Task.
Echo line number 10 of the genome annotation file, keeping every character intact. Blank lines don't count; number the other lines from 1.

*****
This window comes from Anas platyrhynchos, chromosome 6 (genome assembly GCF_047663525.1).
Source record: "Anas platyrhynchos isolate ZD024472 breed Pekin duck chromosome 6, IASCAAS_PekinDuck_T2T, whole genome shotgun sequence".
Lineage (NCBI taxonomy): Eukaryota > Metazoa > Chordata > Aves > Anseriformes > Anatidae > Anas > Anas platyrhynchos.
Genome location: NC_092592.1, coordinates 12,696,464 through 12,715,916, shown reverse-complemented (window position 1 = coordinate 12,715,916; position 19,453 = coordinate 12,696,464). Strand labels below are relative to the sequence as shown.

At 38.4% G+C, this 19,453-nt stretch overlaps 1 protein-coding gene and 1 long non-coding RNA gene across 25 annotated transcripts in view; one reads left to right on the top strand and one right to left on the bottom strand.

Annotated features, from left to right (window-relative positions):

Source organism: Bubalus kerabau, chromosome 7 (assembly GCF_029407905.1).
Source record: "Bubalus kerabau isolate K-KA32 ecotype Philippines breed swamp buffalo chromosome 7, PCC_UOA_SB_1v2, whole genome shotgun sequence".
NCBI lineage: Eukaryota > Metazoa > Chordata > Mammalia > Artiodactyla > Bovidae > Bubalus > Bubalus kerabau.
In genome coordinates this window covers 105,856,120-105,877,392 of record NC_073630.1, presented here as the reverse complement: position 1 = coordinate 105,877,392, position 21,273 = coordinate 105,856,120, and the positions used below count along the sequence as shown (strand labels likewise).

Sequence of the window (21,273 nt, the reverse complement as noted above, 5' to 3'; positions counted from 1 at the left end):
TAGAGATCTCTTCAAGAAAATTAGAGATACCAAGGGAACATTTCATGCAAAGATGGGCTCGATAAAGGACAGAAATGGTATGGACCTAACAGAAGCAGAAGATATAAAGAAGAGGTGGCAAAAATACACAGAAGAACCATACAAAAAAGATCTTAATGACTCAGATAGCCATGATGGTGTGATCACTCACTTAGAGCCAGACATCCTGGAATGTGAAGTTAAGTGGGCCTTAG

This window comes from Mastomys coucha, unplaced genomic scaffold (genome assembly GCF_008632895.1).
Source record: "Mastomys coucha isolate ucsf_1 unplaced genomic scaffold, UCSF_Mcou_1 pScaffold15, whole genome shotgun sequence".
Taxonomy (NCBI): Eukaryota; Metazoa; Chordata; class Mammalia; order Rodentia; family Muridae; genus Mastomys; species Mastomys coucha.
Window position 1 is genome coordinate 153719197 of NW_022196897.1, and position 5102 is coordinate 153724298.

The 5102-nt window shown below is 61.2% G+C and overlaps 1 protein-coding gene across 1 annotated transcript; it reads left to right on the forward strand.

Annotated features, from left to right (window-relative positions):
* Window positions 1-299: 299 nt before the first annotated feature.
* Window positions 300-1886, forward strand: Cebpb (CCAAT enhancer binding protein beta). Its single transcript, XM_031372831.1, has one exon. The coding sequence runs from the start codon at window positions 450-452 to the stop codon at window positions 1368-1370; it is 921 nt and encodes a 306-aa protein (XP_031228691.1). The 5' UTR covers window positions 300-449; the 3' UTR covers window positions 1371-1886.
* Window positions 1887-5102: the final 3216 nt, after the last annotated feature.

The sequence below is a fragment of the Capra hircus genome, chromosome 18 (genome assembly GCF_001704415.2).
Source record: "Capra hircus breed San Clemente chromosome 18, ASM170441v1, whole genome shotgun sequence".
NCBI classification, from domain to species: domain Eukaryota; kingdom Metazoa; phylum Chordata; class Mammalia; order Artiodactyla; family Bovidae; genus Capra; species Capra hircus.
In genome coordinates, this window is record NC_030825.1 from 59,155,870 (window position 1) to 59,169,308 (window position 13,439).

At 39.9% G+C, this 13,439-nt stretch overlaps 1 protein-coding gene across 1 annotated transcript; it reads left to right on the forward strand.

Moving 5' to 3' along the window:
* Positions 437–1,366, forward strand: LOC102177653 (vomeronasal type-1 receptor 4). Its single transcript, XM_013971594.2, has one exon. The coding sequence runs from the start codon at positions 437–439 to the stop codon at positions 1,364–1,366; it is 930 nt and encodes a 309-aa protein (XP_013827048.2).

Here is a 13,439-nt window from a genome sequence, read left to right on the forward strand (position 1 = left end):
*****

In genome coordinates this window covers 105,856,120-105,877,392 of record NC_073630.1, presented here as the reverse complement: position 1 = coordinate 105,877,392, position 21,273 = coordinate 105,856,120, and the positions used below count along the sequence as shown (strand labels likewise).